Understanding for Which Students and Classes a Socio-Ecological Aggression Prevention Program Works Best: Testing Individual Student and Class Level Moderators

Lisa Bardach, Takuya Yanagida, Petra Gradinger, Dagmar Strohmeier

Research output: Contribution to journalArticlepeer-review

2 Citations (Scopus)

Abstract

School-based aggression prevention programs may not be equally effective for all students and classes, depending on student and class characteristics. This study investigated moderators of a cluster randomized controlled socio-ecological aggression prevention program’s effectiveness (change from pretest to posttest, sample: 2,042 preadolescents, mean age = 11.7 years, SD = 0.09, 47.6% girls) and sustainability (change from posttest to follow-up test, sample: 659 preadolescents, mean age = 12.7 years, SD = 0.08, 47.9% girls). The program worked better in multicultural classes, as greater ethnic diversity strengthened the program’s effectiveness and sustainability. Moderating effects of a positive social class climate and higher baseline levels of aggressive behavior and victimization were also found. These results advance socio-ecological theorizing and can help develop more contextualized interventions.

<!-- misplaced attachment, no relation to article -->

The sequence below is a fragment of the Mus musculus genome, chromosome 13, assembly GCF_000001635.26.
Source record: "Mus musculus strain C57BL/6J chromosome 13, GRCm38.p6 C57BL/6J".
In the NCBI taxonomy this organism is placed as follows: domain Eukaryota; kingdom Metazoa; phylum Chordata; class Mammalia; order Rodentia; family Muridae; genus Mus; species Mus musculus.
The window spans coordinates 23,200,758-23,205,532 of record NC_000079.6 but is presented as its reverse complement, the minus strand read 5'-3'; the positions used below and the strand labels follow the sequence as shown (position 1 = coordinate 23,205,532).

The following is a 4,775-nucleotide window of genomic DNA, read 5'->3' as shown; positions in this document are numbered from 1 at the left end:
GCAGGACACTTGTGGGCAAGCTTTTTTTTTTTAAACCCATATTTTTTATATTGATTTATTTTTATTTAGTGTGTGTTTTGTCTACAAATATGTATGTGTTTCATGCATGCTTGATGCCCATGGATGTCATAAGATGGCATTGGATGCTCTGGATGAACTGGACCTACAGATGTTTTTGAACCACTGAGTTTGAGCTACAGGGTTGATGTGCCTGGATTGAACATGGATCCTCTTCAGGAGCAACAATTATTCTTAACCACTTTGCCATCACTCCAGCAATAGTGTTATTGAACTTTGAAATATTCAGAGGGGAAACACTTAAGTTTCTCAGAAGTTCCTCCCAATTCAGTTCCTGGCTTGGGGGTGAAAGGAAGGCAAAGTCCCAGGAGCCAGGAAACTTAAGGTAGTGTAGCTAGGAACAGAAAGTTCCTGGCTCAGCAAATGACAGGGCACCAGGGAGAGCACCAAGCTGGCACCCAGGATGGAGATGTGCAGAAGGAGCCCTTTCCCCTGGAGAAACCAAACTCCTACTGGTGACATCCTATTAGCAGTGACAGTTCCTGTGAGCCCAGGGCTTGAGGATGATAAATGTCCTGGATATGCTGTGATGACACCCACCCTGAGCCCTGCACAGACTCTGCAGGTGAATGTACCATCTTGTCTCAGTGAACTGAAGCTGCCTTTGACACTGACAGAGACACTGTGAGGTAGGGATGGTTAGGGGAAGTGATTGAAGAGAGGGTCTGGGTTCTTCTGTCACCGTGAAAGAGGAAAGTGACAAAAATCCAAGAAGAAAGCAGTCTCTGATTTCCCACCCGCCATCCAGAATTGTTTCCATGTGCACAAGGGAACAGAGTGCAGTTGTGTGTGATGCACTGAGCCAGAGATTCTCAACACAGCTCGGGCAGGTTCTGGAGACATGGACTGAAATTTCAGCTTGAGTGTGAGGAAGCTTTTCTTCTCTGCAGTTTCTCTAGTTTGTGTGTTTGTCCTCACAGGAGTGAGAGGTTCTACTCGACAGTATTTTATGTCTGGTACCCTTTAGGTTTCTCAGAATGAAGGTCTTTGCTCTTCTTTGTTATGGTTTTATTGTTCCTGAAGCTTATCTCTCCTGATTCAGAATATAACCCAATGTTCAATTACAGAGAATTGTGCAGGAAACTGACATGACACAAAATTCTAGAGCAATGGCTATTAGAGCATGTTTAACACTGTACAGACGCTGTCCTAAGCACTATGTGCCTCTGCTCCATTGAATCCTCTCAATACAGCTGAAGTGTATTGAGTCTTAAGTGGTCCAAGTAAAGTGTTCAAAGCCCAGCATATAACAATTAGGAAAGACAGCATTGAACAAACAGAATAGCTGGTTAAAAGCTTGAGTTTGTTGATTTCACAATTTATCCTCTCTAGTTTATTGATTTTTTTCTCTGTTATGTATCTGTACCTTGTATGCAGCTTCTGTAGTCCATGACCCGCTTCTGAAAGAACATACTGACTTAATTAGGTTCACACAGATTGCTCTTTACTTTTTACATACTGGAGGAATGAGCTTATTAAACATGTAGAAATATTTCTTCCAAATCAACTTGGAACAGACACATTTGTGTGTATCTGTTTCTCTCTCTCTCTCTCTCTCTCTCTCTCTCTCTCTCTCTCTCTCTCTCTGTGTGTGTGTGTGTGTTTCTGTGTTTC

Original languageEnglish
Pages (from-to)225-243
Number of pages19
JournalJournal of Youth and Adolescence
Volume51
Issue number2
DOIs
Publication statusPublished - Feb 2022

Keywords

  • Aggressive behavior, Victimization, Randomized controlled, Moderator, Effectiveness, Climate, Ethnic diversity
  • Bullying/prevention & control
  • Crime Victims
  • Students
  • Aggression
  • Humans
  • Female
  • Male
  • School Health Services
  • Child

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